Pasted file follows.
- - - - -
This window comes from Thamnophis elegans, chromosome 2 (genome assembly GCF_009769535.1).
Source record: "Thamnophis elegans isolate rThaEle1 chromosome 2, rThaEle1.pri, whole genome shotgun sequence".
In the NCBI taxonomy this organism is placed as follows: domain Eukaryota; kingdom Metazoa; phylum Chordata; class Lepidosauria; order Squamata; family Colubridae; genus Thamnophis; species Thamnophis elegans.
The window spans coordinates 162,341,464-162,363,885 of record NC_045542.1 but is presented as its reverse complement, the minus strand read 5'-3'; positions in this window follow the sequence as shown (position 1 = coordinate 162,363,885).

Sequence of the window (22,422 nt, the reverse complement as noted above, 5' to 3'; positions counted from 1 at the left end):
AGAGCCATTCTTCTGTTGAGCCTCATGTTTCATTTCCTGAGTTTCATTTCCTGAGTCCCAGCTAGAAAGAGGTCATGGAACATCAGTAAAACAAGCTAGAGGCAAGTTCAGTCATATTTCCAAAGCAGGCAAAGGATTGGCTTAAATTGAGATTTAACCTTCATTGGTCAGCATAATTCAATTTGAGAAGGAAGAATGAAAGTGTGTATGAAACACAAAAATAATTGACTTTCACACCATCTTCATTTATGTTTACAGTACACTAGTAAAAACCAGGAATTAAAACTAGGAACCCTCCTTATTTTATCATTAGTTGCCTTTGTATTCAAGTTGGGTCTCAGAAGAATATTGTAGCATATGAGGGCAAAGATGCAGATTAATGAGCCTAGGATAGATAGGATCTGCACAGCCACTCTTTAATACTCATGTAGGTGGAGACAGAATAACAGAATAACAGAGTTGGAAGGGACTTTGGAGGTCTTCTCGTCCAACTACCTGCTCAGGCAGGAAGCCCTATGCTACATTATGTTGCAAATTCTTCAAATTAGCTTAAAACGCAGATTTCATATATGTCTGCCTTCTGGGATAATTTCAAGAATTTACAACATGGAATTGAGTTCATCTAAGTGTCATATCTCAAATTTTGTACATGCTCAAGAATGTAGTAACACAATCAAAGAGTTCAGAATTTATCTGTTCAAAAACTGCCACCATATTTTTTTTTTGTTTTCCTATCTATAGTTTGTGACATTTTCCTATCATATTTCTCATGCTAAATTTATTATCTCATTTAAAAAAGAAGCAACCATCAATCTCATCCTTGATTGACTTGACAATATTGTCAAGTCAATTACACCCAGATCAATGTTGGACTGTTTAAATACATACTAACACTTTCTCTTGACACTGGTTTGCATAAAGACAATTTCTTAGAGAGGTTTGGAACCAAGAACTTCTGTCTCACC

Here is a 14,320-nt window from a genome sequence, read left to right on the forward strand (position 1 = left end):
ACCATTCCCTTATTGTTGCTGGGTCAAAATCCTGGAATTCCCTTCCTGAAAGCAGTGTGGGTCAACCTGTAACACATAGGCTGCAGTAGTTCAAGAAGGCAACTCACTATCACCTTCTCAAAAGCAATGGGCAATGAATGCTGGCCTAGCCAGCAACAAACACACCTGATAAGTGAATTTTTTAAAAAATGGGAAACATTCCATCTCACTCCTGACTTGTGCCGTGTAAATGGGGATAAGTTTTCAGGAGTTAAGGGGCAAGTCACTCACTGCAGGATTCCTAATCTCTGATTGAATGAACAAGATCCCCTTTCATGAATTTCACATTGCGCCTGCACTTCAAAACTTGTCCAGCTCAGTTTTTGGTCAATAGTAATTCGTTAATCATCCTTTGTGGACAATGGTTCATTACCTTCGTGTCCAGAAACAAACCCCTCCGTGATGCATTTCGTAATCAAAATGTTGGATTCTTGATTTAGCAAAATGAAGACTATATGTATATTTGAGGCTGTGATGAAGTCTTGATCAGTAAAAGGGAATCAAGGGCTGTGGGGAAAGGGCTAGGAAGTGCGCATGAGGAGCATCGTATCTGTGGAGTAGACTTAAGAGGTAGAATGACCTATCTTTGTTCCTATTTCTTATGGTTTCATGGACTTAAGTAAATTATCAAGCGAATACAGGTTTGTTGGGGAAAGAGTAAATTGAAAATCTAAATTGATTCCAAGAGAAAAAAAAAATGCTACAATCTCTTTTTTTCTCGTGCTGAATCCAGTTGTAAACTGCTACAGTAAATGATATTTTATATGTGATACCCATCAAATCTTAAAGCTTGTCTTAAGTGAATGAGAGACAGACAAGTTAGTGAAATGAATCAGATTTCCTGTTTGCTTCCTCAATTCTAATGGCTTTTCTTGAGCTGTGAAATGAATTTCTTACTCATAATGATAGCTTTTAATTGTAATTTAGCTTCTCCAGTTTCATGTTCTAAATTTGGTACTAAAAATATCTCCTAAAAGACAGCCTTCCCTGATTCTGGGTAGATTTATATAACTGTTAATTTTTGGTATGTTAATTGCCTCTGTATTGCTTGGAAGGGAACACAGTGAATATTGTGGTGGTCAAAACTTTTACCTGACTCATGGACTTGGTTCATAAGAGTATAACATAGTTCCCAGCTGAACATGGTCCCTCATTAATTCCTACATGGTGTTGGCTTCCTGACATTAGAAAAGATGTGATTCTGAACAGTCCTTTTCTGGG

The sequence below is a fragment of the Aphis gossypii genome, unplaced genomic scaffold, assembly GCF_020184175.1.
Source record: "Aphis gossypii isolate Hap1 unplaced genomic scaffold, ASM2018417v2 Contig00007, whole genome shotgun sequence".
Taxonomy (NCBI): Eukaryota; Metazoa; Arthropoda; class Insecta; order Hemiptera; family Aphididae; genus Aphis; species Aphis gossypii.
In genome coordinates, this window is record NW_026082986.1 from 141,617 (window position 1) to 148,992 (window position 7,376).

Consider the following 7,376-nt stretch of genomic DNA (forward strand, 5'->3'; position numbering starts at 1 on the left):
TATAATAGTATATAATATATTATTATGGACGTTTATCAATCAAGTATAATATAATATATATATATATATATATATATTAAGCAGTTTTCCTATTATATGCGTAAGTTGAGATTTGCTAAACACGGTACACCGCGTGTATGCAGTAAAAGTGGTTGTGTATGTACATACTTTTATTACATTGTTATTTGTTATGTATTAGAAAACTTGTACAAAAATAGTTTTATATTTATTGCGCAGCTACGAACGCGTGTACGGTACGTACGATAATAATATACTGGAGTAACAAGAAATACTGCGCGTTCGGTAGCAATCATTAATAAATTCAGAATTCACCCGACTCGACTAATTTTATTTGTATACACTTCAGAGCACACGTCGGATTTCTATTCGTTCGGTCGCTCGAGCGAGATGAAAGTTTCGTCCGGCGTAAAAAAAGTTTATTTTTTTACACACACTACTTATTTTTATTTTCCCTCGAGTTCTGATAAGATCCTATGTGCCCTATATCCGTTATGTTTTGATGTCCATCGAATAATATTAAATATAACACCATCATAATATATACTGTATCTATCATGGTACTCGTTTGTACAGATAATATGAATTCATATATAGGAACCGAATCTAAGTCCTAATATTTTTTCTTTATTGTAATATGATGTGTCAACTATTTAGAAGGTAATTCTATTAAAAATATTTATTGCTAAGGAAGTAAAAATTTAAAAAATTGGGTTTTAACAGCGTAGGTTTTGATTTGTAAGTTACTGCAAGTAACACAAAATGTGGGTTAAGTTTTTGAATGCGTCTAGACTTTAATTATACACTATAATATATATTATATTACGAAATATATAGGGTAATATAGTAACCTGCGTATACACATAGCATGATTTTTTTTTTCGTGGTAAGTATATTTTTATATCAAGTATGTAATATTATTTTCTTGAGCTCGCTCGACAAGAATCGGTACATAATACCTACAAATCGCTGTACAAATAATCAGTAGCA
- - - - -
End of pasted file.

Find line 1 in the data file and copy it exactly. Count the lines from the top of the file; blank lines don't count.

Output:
This window comes from Thamnophis elegans, chromosome 2 (genome assembly GCF_009769535.1).